UPDATE 12/25: A rebuttal by Selectman Firenze to reporting in B2 on his statements regarding the Senior Center has been appended to the end of this post. — Paul.
This is the third installment of a multi-part post on my interview with Selectman Angelo Firenze. You can read the first part of the interview by clicking here, and the second installment here. In the final part of our conversation, Selectman Firenze and I turned our attention to plans to build a new main library in town, and a new senior center, as well as commercial development plans for Cushing Square and Pleasant Street.
B2: The town was supposed to vote on funding a building committee for a new Library at the last Town Meeting, but it didn’t happen. This would be to show good faith to the State that we are serious about building a new library and, therefore, to qualify for State matching funds. Do you expect the issue to come up again soon?
Angelo Firenze: No, I don’t. One way we get ourselves in trouble is to get ahead of ourselves. We need a comprehensive plan for what to do with town property. One preliminary recommendation is to build a new police station in the old library site. That was a $24 million projected cost (for the library), $6 million of which was associated with forcing the library onto that site. You’d have to tear down the building and build underground parking, and I just don’t think it will work. Those of us who have lived in town remember when that site used to be a pond. Now its my personal desire and wish, which is not shared by the selectmen, to build a combined library-senior center across the street. But as long as Paul (Soloman) takes the position he is — and I appreciate it and think he’s a reasonable guy — it’s not going to happen. But how can I support the building of a senior center across the street when I know we need a library? How can I support that when I know that we could end up with a much more cost and use effective (combined) building on bus line in the center of town. But with the new library, you really have to find a balance. It’s the most used building in town. But I think of a new library/senior center with an athletic support complex for the soccer and baseball fields and track with locker rooms, senior center, athletic suppt complex for field. with locker rooms all on that site. There’s no height limit. You could build it to four stories and not bat an eyelash. You could have a state of the art computer room, because everyone seems to need one, and have meeting rooms and a Dunkin Donuts in the lobby to bring some revenue back in. The town needs it. But it’s always cheaper to ignore a problem than fix it.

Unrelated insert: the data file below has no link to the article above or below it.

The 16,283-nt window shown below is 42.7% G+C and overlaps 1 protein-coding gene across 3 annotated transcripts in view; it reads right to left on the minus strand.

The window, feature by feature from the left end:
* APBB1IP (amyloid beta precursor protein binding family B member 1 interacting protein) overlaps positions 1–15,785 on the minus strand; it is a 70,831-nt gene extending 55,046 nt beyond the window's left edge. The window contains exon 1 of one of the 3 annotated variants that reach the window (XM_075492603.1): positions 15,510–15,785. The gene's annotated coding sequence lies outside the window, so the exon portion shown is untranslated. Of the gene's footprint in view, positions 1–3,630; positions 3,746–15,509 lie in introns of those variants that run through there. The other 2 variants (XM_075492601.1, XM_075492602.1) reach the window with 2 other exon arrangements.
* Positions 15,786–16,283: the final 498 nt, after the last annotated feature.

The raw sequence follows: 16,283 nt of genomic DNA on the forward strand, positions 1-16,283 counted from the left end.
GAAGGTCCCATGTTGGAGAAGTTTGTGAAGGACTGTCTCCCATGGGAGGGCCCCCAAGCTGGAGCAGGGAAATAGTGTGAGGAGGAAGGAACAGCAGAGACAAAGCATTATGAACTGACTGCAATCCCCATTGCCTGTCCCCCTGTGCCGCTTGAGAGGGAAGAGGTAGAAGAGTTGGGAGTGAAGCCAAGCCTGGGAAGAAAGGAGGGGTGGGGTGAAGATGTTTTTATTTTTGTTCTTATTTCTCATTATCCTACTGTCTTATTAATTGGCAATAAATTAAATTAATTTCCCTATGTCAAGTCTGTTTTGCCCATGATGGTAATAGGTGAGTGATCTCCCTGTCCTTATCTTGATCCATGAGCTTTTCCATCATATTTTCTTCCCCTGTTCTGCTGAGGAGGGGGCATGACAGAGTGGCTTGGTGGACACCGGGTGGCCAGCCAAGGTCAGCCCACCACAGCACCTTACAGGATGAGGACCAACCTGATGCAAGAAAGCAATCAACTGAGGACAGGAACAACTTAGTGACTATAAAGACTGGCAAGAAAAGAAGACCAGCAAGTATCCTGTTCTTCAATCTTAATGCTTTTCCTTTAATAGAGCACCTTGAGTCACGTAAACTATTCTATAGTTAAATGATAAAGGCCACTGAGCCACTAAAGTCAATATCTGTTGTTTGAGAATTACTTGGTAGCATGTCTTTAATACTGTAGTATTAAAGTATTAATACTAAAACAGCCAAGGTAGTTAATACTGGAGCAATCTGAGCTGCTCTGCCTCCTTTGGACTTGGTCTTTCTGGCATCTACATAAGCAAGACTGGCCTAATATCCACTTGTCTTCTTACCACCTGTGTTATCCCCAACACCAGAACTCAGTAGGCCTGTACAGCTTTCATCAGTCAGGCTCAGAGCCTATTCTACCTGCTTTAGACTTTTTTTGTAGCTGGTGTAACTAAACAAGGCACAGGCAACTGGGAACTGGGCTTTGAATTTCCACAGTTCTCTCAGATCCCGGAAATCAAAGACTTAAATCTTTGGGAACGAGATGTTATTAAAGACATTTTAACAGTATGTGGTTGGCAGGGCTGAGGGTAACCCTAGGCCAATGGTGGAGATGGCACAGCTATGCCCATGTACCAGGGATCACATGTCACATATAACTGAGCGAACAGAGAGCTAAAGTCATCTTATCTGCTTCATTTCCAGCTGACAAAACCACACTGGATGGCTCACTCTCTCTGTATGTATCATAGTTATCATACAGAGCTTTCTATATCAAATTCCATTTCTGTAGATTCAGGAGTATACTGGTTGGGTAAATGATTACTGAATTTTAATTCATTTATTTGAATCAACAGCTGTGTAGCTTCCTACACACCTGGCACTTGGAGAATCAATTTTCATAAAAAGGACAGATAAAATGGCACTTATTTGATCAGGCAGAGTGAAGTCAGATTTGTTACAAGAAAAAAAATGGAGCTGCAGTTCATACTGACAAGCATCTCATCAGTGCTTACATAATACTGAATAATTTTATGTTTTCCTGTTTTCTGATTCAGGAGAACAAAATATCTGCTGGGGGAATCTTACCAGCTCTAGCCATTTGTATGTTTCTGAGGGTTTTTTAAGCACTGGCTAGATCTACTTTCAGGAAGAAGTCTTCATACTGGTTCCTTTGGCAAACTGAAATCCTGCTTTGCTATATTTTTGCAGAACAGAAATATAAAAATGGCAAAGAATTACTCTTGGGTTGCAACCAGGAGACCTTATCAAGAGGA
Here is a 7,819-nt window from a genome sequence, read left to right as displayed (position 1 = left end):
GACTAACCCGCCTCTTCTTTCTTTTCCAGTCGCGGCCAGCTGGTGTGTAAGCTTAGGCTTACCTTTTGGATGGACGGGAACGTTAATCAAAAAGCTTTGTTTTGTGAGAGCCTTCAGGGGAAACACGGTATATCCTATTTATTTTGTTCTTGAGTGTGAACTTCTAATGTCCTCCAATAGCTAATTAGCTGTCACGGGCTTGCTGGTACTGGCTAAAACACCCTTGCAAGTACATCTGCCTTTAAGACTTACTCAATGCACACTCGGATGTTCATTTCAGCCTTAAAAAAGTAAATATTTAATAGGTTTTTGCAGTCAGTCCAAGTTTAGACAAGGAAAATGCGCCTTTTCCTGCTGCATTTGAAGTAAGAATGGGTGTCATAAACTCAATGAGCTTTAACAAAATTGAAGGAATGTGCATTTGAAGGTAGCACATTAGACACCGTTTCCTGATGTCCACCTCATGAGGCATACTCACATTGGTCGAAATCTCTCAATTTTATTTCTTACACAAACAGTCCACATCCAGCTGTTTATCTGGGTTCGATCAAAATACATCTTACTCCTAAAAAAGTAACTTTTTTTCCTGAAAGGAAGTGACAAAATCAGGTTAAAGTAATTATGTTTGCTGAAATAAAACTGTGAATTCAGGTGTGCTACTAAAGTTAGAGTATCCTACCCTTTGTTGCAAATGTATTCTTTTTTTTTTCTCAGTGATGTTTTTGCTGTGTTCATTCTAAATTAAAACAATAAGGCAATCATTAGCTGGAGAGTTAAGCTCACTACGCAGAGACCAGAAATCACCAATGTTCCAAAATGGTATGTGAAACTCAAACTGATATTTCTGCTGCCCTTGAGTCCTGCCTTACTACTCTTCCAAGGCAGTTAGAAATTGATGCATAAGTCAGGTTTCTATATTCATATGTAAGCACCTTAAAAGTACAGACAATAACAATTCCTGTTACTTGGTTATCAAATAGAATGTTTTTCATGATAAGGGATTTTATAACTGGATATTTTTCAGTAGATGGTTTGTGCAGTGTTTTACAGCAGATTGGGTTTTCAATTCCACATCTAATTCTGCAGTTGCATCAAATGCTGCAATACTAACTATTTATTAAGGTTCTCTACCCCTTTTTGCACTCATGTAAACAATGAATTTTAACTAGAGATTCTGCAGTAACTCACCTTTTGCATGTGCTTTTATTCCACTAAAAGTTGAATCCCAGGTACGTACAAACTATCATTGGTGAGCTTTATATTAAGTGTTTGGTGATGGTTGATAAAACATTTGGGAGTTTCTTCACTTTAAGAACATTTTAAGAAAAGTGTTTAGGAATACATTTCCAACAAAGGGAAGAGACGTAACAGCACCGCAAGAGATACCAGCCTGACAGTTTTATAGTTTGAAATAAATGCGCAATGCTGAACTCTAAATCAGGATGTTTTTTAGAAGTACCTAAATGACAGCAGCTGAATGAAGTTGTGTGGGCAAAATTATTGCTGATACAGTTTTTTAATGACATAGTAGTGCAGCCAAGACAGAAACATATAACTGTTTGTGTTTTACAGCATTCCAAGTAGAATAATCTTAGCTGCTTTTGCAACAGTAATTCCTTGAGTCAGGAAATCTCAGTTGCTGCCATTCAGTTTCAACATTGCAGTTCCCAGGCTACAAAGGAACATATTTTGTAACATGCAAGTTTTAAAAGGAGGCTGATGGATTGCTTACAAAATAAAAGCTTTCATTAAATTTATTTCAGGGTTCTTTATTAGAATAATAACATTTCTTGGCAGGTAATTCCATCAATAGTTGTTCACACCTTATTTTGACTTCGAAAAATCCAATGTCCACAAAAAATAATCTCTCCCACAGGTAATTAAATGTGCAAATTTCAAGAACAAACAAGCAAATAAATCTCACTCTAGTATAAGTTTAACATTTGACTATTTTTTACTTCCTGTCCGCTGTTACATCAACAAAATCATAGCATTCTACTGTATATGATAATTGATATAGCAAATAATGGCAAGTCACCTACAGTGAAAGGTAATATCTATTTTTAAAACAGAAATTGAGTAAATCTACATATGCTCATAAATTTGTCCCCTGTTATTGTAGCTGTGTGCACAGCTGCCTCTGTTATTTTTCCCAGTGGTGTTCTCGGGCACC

B2: Well…there are costs to ignoring the problem, also, right?
AF: Not necessarily. One option is to not have it at all.
B2: If you look around town, you notice a lot of empty store fronts. A lot of vacant commercial space. Clearly that’s hurting the town, also, when it comes to paying for some of these things.
AF: Not really, no. Because those owners are still paying property taxes.
B2: Well, those properties would be worth more if they were developed commercially.
AF: Except that we can tax them based on what the value of the property should be.
B2: What are your thoughts on a flat commercial and residential tax rate, as some other towns do?
AF: I’m in favor of that. What I’m in favor of is someone coming in and looking at the property on Pleasant Street and looking at what’s going on in Cushing Square — someone putting $50 million or $60 million into an overlay district in Cushing Square, which would allow us to raise taxes on the development, so instead of getting $60,000 in taxes, the town would be taking in $600,000 on Cushing Square and other underdeveloped areas of town. We could start to build our commercial tax base.
B2: What’s the role of the Board of Selectman when it comes to developments like that?
AF: The role of the Selectmen is to give developers the sense that they have support. So we can hire consultants and work with our director of planning and development.
Selectman Firenze responded in a comment to B2 on Monday which you can read, in its entirety, by clicking on the appropriate link on the right hands side of the B2 blog, where comments are listed. Regarding his comments on the desirability of a combined Senior Center – Library, Selectman Firenze wrote the following:
“I do support the need for a Senior Center in Town. I originally supported the construction of the Senior Center at the Beech Street site. However a lot of things have change since that time. The building turned out to be too big for the selected site, with insufficient parking and many other issues that required over a year to reach suitable compromises and now we have cost issues. In that time, additional land became available on Concord Avenue, and the plans for a new library solidified and the need to address the police station surfaced. These changes with the possibility of a public or private reuse of the current library building are what led me to the concept of building a combined facility.
I also believe my perceived lack of support for public education is totally misrepresented, but I am not sure I can set those straight in a blog.”